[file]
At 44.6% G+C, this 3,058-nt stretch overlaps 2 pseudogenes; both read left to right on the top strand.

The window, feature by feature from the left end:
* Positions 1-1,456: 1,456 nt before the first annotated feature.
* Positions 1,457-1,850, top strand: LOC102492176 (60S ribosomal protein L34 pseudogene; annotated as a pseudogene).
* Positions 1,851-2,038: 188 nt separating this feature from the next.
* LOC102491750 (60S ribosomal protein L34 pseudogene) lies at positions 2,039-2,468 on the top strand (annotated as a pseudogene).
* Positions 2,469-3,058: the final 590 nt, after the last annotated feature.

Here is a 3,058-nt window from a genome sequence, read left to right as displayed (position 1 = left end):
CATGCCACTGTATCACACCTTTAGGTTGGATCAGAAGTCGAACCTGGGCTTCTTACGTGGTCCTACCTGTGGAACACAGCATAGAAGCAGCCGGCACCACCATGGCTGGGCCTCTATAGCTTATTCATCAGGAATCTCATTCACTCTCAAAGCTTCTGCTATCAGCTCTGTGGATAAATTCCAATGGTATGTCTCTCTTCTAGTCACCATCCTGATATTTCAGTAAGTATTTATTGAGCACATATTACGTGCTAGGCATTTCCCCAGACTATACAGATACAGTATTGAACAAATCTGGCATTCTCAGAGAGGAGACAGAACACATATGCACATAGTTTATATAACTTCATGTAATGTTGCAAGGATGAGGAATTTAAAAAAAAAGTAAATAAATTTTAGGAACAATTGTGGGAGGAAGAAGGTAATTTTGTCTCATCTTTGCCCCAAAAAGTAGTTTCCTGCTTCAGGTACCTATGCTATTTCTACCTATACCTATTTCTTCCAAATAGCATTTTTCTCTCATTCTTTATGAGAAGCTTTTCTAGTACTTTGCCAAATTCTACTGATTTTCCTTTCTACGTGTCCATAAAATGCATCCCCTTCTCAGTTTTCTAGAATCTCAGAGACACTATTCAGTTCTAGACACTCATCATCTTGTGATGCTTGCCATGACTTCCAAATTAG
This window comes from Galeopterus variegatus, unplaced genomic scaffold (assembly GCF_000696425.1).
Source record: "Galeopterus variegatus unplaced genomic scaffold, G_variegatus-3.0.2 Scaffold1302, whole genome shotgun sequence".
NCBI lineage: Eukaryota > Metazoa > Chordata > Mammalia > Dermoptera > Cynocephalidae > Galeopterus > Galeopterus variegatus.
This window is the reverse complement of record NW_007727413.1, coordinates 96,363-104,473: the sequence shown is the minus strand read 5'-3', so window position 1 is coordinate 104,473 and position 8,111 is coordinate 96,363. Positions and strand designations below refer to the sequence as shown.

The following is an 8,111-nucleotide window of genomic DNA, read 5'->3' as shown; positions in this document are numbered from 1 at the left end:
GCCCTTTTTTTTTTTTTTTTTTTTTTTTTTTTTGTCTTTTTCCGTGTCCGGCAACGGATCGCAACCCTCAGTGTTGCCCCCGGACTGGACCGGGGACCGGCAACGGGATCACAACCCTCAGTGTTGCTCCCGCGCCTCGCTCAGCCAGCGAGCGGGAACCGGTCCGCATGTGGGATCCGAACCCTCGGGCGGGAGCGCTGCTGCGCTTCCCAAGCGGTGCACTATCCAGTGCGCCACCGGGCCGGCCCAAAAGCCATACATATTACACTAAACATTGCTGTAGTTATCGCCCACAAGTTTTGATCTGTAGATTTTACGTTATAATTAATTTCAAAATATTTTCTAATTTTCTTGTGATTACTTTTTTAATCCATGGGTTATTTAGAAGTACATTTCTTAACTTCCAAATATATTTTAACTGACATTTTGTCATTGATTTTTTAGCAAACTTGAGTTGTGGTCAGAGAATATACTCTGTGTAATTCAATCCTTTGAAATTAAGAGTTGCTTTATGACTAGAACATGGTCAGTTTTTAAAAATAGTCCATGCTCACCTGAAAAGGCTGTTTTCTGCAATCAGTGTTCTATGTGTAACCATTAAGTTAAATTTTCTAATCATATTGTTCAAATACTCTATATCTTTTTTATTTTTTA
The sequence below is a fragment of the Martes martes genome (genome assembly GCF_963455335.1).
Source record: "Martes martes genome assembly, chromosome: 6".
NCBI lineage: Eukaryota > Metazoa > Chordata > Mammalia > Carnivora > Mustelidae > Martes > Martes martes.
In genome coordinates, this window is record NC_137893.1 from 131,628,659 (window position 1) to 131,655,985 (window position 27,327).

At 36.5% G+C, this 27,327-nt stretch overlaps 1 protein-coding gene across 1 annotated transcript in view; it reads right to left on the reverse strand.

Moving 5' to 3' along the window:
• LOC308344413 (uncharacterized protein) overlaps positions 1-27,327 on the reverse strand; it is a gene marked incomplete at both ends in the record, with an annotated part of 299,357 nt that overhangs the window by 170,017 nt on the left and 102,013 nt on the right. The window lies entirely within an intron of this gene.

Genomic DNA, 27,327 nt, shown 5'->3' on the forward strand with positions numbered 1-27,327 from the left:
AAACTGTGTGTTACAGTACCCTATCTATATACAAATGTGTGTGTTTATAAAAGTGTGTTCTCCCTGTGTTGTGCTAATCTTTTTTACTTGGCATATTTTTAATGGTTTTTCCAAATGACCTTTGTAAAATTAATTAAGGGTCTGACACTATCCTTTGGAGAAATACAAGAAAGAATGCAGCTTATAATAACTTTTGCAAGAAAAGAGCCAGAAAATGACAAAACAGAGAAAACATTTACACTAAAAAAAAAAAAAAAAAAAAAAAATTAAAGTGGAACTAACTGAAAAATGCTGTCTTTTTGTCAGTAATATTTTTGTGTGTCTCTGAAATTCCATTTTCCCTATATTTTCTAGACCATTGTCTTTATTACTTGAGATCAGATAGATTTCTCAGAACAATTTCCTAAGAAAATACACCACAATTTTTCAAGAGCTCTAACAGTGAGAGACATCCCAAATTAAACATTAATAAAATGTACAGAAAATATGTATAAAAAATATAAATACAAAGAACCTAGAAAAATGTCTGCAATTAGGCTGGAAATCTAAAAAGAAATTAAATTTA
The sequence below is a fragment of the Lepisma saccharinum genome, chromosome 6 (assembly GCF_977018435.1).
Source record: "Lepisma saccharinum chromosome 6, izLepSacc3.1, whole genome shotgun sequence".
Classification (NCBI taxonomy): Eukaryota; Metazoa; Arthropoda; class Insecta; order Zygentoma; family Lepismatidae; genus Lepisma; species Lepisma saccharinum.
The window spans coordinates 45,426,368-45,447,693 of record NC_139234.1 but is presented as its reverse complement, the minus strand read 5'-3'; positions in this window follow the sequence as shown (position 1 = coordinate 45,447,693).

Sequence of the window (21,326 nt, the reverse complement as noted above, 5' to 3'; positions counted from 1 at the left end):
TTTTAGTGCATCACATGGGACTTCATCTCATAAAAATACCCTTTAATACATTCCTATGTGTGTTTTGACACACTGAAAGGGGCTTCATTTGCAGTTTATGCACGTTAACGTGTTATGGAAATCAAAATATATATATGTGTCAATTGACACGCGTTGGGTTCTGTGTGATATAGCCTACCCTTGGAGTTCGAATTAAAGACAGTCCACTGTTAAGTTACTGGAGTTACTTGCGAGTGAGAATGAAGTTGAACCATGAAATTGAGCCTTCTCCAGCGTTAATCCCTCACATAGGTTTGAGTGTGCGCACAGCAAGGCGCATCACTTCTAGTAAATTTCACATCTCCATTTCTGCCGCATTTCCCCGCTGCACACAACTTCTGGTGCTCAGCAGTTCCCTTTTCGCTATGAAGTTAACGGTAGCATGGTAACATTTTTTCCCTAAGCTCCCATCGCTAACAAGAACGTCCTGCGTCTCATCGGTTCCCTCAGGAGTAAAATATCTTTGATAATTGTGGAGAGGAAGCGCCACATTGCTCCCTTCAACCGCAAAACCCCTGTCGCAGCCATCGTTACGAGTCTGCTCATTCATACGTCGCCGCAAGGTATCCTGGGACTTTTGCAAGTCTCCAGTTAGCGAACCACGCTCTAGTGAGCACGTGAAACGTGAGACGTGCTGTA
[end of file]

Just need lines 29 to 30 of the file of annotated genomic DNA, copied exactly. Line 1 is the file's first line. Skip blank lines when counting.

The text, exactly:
Sequence of the window (21,326 nt, the reverse complement as noted above, 5' to 3'; positions counted from 1 at the left end):
TTTTAGTGCATCACATGGGACTTCATCTCATAAAAATACCCTTTAATACATTCCTATGTGTGTTTTGACACACTGAAAGGGGCTTCATTTGCAGTTTATGCACGTTAACGTGTTATGGAAATCAAAATATATATATGTGTCAATTGACACGCGTTGGGTTCTGTGTGATATAGCCTACCCTTGGAGTTCGAATTAAAGACAGTCCACTGTTAAGTTACTGGAGTTACTTGCGAGTGAGAATGAAGTTGAACCATGAAATTGAGCCTTCTCCAGCGTTAATCCCTCACATAGGTTTGAGTGTGCGCACAGCAAGGCGCATCACTTCTAGTAAATTTCACATCTCCATTTCTGCCGCATTTCCCCGCTGCACACAACTTCTGGTGCTCAGCAGTTCCCTTTTCGCTATGAAGTTAACGGTAGCATGGTAACATTTTTTCCCTAAGCTCCCATCGCTAACAAGAACGTCCTGCGTCTCATCGGTTCCCTCAGGAGTAAAATATCTTTGATAATTGTGGAGAGGAAGCGCCACATTGCTCCCTTCAACCGCAAAACCCCTGTCGCAGCCATCGTTACGAGTCTGCTCATTCATACGTCGCCGCAAGGTATCCTGGGACTTTTGCAAGTCTCCAGTTAGCGAACCACGCTCTAGTGAGCACGTGAAACGTGAGACGTGCTGTA